The main forces responsible for holding water in the soil are those of capillarity, absorption and osmosis. Capillary forces result from surface tension at the interface between the soil air and soil water.
Molecules in the liquid are attracted more to each other than to the water vapour molecules in the air, resulting in a tendency for the liquid surface to contract.
If the pressure was exactly the same on either side, then the air-water interface would be flat, but pressure differences result in a curved interface, the pressure being greater on the inner, concave side by an amount that is related to the degree of curvature.
At the interface in the soil pore space, the air will be at atmospheric pressure, but the water may be at a lower pressure.
In addition to capillary forces, soil water liquid or vapour can be absorbed upon the surfaces of soil particles mainly due to electrostatic forces in which the polar water molecules are attracted to the charge faces of the solids.
Since the forces involved are only effective very close to the solid surface, only very thin films of water can be held in this way. Nevertheless, if the total surface area of the particles (i.e. the specific surface) is larger, and/or the charge per unit area is large, then the total amount of water absorbed in a volume of soil may be considerable.
A third force which acts to retain water in the soil results from osmotic pressure due to solutes in the soil water. Osmotic pressure is important when there is a difference in solute concentration across a permeable membrane.
This may be at a plant root surface, making water less available to plants, especially in saline soils, or across a diffusion barrier such as an air-filled pore, by allowing the movement of water vapour, but not the solute, across the pore from the more dilute to the more concentrated solution (Hillel, 1982) quoted from (Ward and Robinson, 2000).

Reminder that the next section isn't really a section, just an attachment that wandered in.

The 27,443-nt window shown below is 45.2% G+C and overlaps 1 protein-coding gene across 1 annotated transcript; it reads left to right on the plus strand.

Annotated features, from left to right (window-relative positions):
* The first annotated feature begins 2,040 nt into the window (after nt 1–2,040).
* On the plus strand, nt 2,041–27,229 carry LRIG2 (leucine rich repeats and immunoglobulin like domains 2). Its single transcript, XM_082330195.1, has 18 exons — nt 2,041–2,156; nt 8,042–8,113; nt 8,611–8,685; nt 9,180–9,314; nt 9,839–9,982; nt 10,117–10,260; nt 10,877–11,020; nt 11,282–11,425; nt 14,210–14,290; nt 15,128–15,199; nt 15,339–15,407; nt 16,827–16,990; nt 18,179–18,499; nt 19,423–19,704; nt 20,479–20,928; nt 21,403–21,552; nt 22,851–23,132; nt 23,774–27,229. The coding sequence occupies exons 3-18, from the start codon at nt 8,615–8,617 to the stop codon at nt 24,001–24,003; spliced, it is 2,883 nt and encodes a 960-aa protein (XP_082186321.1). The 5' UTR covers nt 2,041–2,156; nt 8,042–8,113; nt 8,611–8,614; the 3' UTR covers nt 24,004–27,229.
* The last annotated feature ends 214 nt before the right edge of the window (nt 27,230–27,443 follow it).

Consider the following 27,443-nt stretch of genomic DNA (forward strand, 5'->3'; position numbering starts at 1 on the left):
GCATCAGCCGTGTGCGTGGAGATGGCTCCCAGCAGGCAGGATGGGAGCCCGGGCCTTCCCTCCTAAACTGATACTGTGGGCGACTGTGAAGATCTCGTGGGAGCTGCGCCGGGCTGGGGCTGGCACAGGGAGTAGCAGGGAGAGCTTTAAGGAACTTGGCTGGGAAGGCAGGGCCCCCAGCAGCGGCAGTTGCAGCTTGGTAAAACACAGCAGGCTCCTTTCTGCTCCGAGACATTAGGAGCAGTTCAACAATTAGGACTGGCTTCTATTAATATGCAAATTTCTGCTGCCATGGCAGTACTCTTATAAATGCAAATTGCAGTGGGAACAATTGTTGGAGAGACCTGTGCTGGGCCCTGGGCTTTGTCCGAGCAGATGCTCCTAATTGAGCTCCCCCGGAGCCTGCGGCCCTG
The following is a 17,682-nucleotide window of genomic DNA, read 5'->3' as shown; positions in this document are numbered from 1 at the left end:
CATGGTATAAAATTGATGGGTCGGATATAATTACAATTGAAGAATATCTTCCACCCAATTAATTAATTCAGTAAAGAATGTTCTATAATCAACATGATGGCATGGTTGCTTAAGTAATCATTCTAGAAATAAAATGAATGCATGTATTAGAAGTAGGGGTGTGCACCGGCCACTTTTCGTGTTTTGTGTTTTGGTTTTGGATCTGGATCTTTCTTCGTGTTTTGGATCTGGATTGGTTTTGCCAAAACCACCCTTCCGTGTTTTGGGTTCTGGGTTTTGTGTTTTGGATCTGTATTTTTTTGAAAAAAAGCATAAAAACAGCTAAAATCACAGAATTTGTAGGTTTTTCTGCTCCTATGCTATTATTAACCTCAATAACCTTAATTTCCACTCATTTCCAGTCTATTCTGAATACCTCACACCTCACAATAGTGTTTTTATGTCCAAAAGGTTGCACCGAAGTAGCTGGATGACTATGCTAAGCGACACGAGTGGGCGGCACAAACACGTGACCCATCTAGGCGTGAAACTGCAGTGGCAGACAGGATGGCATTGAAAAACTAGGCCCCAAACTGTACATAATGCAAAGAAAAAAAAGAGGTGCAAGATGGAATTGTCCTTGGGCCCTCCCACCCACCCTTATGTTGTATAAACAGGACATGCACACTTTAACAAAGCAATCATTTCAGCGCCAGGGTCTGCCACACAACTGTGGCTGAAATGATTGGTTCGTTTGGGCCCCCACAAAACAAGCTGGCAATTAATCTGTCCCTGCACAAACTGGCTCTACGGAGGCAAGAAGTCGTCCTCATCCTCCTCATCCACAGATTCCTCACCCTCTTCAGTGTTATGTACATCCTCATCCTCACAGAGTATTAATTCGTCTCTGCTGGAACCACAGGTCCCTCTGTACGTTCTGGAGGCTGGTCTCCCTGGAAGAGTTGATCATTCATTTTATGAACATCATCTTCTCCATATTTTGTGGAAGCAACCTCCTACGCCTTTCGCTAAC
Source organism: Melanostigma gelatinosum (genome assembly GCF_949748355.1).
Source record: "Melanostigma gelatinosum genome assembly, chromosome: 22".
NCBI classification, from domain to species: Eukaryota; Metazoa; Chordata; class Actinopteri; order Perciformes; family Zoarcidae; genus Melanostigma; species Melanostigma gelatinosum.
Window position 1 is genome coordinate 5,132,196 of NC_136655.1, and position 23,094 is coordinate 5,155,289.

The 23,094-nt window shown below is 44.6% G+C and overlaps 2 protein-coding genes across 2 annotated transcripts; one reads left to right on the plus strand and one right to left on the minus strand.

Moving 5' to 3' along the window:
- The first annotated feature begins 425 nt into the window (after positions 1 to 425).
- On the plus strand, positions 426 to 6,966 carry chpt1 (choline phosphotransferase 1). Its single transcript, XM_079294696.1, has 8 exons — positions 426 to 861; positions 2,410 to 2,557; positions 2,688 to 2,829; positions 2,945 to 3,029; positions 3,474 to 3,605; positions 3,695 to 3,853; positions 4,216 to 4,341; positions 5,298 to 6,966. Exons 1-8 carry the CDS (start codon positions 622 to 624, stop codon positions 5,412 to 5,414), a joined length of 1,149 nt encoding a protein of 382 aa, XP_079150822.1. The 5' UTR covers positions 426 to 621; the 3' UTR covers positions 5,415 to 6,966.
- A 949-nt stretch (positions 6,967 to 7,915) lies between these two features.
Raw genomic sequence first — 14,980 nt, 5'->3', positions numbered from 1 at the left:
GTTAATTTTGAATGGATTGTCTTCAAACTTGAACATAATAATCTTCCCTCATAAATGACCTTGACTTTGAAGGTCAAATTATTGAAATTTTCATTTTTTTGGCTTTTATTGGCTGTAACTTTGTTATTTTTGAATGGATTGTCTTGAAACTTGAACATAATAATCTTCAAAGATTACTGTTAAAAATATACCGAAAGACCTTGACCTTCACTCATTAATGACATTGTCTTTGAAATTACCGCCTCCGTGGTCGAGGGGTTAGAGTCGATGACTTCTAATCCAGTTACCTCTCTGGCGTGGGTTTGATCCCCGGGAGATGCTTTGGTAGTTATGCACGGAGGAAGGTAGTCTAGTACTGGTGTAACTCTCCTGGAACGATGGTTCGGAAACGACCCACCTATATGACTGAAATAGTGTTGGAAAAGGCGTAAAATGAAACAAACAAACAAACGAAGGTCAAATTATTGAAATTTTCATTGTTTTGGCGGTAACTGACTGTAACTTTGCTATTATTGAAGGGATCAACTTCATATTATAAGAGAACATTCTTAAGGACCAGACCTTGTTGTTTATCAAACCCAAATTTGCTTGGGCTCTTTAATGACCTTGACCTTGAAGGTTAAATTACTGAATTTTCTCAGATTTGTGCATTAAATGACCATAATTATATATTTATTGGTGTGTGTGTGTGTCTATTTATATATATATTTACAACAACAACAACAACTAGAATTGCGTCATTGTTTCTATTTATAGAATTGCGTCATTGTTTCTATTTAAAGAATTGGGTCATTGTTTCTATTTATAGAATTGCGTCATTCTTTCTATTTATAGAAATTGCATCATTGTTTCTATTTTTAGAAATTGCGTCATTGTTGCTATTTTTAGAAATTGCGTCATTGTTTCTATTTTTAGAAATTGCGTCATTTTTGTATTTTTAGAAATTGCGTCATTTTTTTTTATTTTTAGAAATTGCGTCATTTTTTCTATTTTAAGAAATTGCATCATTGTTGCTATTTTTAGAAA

The amount of water that can be held in a given volume of soil and the rate of water movement through that soil depend upon both the texture, i.e. the size distribution of the mineral particles of the soil, and upon the soil structure, the aggregation of these particles. Water may occupy both inter structural voids and textural voids (between the particles).
At high moisture contents water flow through the former may be dominant, but becomes rapidly less important as the soil becomes drier. In general, the coarser the particles, the larger will be the intervening voids and the easier it will for water movement to take place.
Thus, sandy soils tend to be more freely draining and permeable than clay soils, which are both slower to absorb water and slower to drain water.
In summary, soil moisture is a critical resource for plant growth as has been established from the above discussions. However, of more importance is capillary water, which is generally accessible to plant roots.
The knowledge of soil moisture is therefore vital in planning for an effective and efficient irrigation system aimed at improving agricultural productivity.
Soil moisture includes all the water in the zone of aeration, which may extend tens or even hundreds of metres below the ground surface.
Soil moisture is critical for plant growth, and the water accessible to plant is called capillary water. The main forces responsible for holding soil moisture are capillarity, adsorption and osmosis. One of the most popular ways for measuring soil moisture is gravimetric method.